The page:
137 Pillars House, Chiang Mai

This historic Chiang Mai hotel combines effortless luxury with romantic callbacks.

Sep 16, 2020

Images courtesy of 137 Pillars.

Portals to the past can be difficult to come by in Thailand. Even so, the Kingdom still has its fair share of historic bolt holes that combine effortless luxury with romantic callbacks.

One of these evocative time capsules is 137 Pillars House in Chiang Mai, a 30-suite gem tucked away in a sleepy residential area near the Ping River in a property that was once owned by Louis Leonowens, son of Anna (of Anna and the King movie fame).

Laid out in lush tropical gardens dotted with lily ponds, the colonially inspired suites take cues from the resort’s centerpiece building: a lovingly restored teak homestead that dates back to the late 1800s when it was the northern HQ of the (British) East Borneo Trading Company.

Inside guests can teleport back in time in Palette, your go-to destination for refined Lanna cuisine, and the suave, wood-paneled Jack Bain’s Bar. A more contemporary form of indulgence can be enjoyed at the property’s slimline 25-meter lap pool which is dominated by a stunning vertical plant wall.

Our Stay

Chiang Mai’s considerable charms reach peak seduction levels at leafy, charisma-drenched 137 Pillars House. My first stay at the property — a family affair in the company of my partner and our 3-year-old son — is a worthy sequel to a recent motorbike odyssey in northern Thailand that reaffirmed my love for both the area and its laid-back major metropolis. You’d need to have a serious aversion to beautiful things and impeccable service to pick any faults in the hotel.

First impressions count for a lot at any high-end property and the ones offered here are impactful. After the smoothest of airport transfers and check-ins, we are guided to our David Fleming Macfie suite by Orn, our gracious personal butler. As we saunter through gardens shaded by old-growth Lady Palm and Mimosa trees and past the croquet lawn that fronts the central teakwood building, I feel the stresses of the modern world melting away in this citadel of colonial-era splendor.

This sense of levity is only enhanced as Orn opens the door to our fabulous 80sqm suite. A new category added to the property’s suite inventory during a major refurbishment in 2019, the three David Fleming Macfie suites — named after a former occupant of the original teak homestead and a manager of the Borneo Company — feature rooms with adjoining tropical vintage-tile conservatories: perfect for families looking for a little extra space.

Upon settling in, my son takes great pleasure in larking around upon the giant daybed in the conservatory while I kick back on a rattan planter’s rocking chair and my partner luxuriates in the suite’s freestanding clawfoot bathtub.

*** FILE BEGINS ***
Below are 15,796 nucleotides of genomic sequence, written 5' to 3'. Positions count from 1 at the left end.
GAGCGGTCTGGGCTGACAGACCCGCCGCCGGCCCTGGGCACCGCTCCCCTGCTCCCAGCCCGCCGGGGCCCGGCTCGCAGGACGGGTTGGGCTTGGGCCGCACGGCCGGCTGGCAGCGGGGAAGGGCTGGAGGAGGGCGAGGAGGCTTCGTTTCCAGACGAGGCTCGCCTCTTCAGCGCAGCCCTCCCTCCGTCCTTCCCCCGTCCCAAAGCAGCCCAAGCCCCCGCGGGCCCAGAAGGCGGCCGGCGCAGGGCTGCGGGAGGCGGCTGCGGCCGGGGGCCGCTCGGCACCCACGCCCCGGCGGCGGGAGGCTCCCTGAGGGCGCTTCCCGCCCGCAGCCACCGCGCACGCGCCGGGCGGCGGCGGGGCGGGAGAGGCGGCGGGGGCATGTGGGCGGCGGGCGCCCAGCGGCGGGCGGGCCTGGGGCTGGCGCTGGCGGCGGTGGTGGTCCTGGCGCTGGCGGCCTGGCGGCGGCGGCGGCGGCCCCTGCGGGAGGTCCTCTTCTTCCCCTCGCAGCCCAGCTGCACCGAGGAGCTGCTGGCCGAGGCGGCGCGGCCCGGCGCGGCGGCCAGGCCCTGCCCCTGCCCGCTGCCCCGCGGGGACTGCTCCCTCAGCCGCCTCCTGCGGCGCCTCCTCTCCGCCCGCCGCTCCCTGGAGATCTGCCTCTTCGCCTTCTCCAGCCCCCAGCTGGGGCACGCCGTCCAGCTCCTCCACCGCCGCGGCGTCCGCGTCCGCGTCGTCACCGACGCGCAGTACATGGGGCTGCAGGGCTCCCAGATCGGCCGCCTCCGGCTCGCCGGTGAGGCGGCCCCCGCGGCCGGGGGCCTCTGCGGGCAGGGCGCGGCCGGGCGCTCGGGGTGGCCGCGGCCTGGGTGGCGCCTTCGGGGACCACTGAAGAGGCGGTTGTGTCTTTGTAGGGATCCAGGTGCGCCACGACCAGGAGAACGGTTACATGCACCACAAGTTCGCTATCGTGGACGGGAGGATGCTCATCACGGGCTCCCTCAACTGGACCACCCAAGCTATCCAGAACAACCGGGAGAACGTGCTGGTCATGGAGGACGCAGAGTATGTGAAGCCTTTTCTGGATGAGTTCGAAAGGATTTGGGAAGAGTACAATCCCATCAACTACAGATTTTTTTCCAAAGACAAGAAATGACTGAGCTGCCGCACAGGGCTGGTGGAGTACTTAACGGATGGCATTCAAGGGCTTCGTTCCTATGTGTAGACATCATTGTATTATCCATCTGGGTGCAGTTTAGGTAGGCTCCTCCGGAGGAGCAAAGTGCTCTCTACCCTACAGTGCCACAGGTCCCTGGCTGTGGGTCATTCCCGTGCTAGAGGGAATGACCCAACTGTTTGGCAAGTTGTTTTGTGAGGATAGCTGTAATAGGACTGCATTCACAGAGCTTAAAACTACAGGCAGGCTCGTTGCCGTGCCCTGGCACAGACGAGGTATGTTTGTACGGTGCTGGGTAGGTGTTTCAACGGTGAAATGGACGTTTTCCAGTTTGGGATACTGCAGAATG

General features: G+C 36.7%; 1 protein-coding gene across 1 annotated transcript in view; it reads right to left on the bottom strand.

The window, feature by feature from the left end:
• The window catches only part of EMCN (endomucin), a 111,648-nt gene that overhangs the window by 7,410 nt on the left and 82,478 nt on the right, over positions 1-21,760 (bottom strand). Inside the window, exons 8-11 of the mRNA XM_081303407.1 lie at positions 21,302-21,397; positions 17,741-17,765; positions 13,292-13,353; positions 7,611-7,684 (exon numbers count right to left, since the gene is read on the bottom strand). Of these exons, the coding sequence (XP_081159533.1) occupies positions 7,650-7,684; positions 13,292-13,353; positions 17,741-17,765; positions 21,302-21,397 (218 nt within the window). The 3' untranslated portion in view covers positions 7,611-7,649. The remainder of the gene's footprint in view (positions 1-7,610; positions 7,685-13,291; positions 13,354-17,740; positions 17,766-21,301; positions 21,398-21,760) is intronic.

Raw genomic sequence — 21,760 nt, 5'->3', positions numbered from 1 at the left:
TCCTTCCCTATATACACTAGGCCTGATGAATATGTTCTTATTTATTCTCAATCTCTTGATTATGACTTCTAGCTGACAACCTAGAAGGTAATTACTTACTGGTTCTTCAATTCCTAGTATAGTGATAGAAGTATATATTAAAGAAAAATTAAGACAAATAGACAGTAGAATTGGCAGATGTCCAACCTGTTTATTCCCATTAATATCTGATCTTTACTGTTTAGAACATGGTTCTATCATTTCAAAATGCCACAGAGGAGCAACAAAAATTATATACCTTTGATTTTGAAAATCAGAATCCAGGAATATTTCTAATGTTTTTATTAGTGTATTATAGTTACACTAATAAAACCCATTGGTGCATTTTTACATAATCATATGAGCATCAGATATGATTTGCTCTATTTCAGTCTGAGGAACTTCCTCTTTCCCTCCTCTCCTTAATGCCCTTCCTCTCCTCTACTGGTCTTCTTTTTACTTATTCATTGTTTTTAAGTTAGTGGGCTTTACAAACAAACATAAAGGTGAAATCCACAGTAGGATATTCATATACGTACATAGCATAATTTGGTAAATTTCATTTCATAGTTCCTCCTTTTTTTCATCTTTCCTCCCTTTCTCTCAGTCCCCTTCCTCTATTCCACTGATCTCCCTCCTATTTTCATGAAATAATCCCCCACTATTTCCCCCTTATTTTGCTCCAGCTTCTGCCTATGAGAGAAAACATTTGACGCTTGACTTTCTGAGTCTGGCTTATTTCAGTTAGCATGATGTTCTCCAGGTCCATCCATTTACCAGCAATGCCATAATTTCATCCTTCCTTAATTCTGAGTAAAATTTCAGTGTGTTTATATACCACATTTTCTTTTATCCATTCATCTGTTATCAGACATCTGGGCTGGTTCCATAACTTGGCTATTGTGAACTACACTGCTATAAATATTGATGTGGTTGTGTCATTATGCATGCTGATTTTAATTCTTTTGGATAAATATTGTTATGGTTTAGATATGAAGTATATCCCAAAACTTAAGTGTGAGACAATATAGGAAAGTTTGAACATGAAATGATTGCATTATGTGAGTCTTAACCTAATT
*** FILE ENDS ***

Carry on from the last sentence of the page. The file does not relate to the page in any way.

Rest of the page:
Other suite categories include the seductive entry-level Rajah Brooke Suites, the upper-floor William Bain Terrace Suites, and the East Borneo Suites, which both come with sumptuous verandas. Or, for your plunge pool, splurge on one of the two ground-floor Louis Leonowens Pool Suites.

Other highlights of the recent refurbishment include new gym equipment with digital connectivity and the renovation by artisans of the perimeter walls using an ancient technique similar to that used in Thai temples where the color is incorporated into the plaster.

“The project (the refurbishment) was rather like polishing the diamond – with a design inspired by the rich heritage and history of the property and a lush tropical landscape, with a striking palette chosen to soothe the senses, while paying attention to precision and simplicity and a sense of place,” says general manager Anne Arrowsmith.

The hotel’s slimline pool.

It’s difficult to tear ourselves away from the comforts of our suite, but we tear ourselves away we do. A highlight of the trip is an excursion to ChangChill, an ethical elephant sanctuary in the green mountains outside the city. Here, we watch the six resident pachyderms munch on bamboo trees and splash in a cool stream and help to make vitamin balls out of tamarind, rice, herbs, and plants for their mid-morning snack.

Back in Chiang Mai itself, we temple-hop, graze on northern delicacies at the city’s famous night market, and watch rowboats go by on the Ping River. Despite these diversions we often find ourselves migrating back to 137 Pillars for dips in its gorgeous slimline pool or signature treatments in the Nitra Spa and Wellness Spa. When an abode is as enticing as 137 Pillars House it’s all too easy to get attached to your home from home.

—By Duncan Forgan

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